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Date

December 7, 2012

Bunker mentality in Syria

THE DAILY TELEGRAPH:
décembre 07 2012, 05:24 | 0 Comment(s)

DEVASTATION: Residents stand among debris near buildings damaged when a Syrian air force fighter jet loyal to Syria's President Bashar al-Assad fired missiles at Binsh, near the northern province of Idlib, on Saturday. Picture: REUTERS

DEVASTATION: Residents stand among debris near buildings damaged when a Syrian air force fighter jet loyal to Syria’s President Bashar al-Assad fired missiles at Binsh, near the northern province of Idlib, on Saturday. Picture: REUTERS

WITH one miscalculation after another, President Bashar al-Assad has reduced Syria to a charnel house and his regime to a bloodstained gang with no aim save survival. Judging by their stark warnings, officials in the UK and the US genuinely fear he could crown his litany of crimes and misjudgments by unleashing Syria’s chemical weapons against his enemies.

Assuming he is a rational actor, concerned for personal survival, there should be no question of him choosing such a course.

But there remains a nagging fear that he could have passed beyond the bounds of rationality. By now “bunker syndrome” might well have taken hold in Damascus, where al-Assad’s armed forces have been reduced to fighting for control of the international airport; for a few days last week, all telephone and internet connections with the rest of the world were abruptly severed.

Even if al-Assad remains rational, no one can be sure that he still controls Syria’s chemical arsenal, which is one of the largest in the world.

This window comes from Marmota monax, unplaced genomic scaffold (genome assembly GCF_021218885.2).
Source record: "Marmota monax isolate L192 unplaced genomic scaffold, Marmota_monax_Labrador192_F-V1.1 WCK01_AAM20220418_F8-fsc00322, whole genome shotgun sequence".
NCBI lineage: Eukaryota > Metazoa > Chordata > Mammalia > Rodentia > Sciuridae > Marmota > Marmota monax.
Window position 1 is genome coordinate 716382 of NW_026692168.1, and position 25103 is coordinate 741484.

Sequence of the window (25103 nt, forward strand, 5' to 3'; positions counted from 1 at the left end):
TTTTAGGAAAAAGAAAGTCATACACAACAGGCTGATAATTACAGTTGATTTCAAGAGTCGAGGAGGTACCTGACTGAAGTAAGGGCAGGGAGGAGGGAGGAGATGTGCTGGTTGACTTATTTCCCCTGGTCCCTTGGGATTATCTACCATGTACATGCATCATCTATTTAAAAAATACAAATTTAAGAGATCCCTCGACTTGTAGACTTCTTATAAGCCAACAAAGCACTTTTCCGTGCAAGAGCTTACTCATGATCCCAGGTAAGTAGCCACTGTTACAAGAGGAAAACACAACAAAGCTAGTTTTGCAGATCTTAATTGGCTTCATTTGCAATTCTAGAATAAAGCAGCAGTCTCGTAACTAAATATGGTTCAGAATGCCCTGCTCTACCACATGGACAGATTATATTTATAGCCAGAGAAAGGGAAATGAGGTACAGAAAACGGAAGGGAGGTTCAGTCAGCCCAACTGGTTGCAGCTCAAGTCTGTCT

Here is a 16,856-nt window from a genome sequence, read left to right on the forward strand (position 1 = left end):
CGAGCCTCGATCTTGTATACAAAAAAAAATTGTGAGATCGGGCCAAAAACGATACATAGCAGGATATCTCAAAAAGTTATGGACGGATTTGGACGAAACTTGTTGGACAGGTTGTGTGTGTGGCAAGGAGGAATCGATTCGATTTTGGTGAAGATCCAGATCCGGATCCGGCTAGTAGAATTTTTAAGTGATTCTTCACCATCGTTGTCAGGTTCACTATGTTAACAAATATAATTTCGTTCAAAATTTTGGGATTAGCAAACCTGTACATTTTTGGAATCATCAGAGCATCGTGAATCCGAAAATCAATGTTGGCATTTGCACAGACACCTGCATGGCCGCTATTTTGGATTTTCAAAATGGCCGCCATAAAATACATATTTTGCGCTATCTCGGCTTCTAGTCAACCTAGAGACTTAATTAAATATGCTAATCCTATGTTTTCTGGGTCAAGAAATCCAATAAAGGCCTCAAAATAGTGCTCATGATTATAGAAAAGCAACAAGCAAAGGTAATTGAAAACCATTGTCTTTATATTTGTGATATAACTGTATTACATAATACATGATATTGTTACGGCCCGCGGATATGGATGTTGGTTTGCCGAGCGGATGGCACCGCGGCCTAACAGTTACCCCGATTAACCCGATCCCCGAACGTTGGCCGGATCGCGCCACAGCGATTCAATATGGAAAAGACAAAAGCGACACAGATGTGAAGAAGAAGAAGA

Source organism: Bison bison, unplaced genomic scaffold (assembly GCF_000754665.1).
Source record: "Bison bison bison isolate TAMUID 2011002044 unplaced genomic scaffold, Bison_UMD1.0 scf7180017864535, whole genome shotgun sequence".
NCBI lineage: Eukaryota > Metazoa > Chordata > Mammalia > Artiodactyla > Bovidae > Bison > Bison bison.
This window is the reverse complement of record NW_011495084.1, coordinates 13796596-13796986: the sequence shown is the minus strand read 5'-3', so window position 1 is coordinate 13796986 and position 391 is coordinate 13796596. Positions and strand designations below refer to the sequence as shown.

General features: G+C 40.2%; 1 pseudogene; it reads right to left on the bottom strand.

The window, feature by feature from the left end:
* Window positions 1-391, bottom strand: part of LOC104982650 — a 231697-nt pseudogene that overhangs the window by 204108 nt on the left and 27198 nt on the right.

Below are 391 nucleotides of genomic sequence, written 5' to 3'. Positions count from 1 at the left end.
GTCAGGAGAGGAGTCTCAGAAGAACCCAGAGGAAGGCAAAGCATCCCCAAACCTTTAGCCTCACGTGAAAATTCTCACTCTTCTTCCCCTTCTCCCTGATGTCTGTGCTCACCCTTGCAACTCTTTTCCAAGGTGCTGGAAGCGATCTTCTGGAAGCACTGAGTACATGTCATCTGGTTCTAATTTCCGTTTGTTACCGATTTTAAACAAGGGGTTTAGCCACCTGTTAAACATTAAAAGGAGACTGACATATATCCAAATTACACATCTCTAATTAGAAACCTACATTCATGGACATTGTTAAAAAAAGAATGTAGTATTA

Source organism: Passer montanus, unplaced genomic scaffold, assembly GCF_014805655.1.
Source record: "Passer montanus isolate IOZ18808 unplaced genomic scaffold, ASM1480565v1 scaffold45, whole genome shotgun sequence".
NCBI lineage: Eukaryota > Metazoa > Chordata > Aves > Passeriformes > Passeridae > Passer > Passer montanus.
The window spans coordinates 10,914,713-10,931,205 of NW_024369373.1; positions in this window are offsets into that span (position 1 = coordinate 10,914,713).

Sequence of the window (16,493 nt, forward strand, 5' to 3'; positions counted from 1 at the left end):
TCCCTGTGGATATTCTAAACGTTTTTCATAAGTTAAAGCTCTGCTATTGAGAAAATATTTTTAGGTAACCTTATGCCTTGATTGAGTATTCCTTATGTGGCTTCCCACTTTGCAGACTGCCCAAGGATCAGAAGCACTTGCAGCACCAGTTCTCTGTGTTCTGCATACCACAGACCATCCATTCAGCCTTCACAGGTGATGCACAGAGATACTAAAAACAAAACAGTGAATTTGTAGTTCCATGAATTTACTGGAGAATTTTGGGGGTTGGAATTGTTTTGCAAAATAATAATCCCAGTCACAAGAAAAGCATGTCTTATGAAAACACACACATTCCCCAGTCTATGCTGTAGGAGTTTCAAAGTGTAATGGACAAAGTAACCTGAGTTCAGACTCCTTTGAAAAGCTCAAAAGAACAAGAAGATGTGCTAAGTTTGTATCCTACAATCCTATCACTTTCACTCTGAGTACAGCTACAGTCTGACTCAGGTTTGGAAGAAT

As history shows, a dictatorial regime is most dangerous when its final convulsions begin.

SOURCE

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Syrians call for protests against any UN peacekeepers

December 6, 2012  

Syrian activists called online for nationwide protests on Friday to reject any future UN deployment of blue helmets in the strife-torn country, as rebels inched closer to the capital amid raging violence.

“No to ‘peacekeeping’ forces in Syria,” was the slogan announced for weekly Friday protests, according to the Syrian Revolution 2011 Facebook page.

Ever since the outbreak of a popular revolt against President Bashar al-Assad in March 2011, thousands of protesters have taken to streets in towns and cities across Syria to call for the fall of the regime.

As Syria’s conflict has evolved, weekly slogans agreed by activists have been designed to express the mood among dissidents.

Last week, international peace envoy to Syria Lakhdar Brahimi said the country “very, very urgently” needed a ceasefire and a large peacekeeping force.

Anti-regime activist Omar Shakir said “the notion of a peacekeeping force as a solution for Syria has been in the air for some time.”

“We want to deliver a message not only to the international community but also to the Syrian political opposition that nobody on the ground would accept the deployment of blue helmets.”

“Peacekeepers would mean Syria would be split in two, into pro and anti-regime areas. We are against the partition of Syria.”

“The [rebel] Free Syrian Army is advancing at high speed towards the capital. If blue helmets are deployed, that would enable the regime to stay in power.”

As violence has intensified, the number of protesters taking to the streets on Fridays has waned, but demonstrations have nevertheless continued to take place.

-AFP

For the latest developments on Syria, follow @NOW_Syria on Twitter or click here.

To read more: http://www.nowlebanon.com/NewsArticleDetails.aspx?ID=464282#ixzz2ELgHceAV
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